If Pliny the Elder [Natural History XXXVI.192]
were to be believed, the invention of glass occurred on the Palestinian
coast. He claimed that as natron merchants were sailing from Egypt,
they brought their ships to shore at the mouth of the Belus River
near Ptolemais. Lacking stones, they used some of their cargo to
hold up their cooking pots. The heat from the fire caused the mixture
of soda-rich natron and sand to fuse into glass.
Creative as this story sounds, however, the heat
from a cooking fire would never reach the desired temperature for
full fusion of glass. We now believe the invention of glass occurred
around 2200 B.C. in northwestern Iran. Chemistry for the coloration
of glass was already in place during the reign of Tutankhamun in
Egypt (circa 1330 B.C.), and colored glass was heavily exploited for
furniture and architectural inlay for several centuries thereafter.
Although the Romans had nothing to do with the invention of glass,
during the first century A.D. they did play a primary role in the
industrialization of the glassmaking process in the Mediterranean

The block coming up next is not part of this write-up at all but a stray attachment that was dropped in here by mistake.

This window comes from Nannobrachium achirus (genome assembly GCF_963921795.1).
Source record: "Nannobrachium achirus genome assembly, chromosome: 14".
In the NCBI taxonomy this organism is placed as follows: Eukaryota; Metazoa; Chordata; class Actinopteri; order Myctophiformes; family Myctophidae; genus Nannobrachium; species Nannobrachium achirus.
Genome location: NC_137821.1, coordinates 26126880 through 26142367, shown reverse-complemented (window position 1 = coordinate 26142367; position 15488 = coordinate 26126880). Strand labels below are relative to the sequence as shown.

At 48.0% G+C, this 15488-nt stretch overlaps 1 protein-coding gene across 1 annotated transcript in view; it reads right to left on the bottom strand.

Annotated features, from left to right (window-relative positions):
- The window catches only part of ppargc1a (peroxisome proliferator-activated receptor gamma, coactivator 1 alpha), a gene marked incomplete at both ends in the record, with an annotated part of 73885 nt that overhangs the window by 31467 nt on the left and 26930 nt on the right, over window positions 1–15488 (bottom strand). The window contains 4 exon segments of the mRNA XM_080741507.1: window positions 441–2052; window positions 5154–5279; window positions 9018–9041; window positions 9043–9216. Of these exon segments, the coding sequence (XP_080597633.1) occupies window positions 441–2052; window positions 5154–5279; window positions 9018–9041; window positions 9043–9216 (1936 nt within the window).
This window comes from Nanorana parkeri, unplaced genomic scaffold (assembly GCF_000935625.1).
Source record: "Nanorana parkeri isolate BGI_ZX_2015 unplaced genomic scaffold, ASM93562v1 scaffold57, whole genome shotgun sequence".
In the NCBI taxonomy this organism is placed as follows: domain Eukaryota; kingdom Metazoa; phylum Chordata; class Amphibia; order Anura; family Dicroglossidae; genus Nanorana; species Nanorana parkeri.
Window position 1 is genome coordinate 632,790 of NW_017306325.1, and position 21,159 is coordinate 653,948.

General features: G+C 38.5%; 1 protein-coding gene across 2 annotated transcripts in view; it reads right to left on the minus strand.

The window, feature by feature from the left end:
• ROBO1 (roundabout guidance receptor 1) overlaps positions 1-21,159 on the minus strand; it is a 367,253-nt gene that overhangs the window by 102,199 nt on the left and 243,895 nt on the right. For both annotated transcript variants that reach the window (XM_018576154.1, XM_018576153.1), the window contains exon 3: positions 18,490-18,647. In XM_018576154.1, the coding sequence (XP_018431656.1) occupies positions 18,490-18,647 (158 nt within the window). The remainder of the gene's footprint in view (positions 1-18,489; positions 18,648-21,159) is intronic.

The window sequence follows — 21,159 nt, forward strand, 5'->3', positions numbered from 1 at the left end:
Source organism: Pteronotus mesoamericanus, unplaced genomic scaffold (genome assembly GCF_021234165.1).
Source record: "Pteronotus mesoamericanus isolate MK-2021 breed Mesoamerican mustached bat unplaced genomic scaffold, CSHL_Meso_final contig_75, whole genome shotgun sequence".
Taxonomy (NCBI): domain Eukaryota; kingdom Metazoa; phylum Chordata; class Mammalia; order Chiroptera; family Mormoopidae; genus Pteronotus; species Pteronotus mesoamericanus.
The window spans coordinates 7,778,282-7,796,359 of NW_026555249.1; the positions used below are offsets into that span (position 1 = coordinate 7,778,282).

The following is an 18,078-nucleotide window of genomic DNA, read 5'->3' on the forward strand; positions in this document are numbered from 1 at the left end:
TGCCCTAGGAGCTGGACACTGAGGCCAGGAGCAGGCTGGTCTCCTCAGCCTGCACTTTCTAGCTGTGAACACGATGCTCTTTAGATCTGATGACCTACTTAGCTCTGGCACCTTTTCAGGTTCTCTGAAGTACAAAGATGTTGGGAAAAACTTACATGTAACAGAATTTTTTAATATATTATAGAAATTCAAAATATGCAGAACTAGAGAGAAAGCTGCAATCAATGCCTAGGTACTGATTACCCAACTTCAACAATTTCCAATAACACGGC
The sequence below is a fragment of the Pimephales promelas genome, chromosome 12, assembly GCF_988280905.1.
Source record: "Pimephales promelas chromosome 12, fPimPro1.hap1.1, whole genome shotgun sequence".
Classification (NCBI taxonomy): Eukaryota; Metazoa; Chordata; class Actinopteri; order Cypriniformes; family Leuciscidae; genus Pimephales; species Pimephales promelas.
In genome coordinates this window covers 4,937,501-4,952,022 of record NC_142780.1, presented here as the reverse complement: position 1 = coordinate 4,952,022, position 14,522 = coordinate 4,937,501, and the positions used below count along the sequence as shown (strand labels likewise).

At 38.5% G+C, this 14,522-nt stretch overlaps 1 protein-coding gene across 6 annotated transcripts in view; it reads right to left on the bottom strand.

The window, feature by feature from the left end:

sites in the eastern provinces
1) Brill, R.H., 1967: "A Great Glass
Slab from Ancient Galilee," Archaeology 20:2, 88-95.
2) Charleston, R.J., 1978: "Glass Furnaces
through the Ages," Journal of Glass Studies 20, 9-33.
3) Fleming, S.J., 1999: Roman Glass:
Reflections on Cultural Change, Appendix A (Philadelphia: University
of Pennsylvania Museum).
4) Foy, D. and Sennequier, G., 1989:
À travers le verre du Moyen Age à la Renaissance,
45-62 and 111-117 (Rouen: Musées departementaux de la Seine-Maritime).
5) Grose, D.F., 1989: Early Ancient Glass,
various sections (New York: Hudson Hills).
G., and Bar-Nathan, R., 1998: "The Bet She'an Excavation ProjectÁ1992-1994,"
Excavations and Surveys in Israel 17, 5-38.
7) Stern, E.M. and Schlick-Nolte, B., 1994:
Early Glass of the Ancient World, 72-79 (Ostfildern: Verlag
8) Weinberg, G.D., 1988: Excavations
at Jalome, 38-102 (Columbia: University of Missouri Press).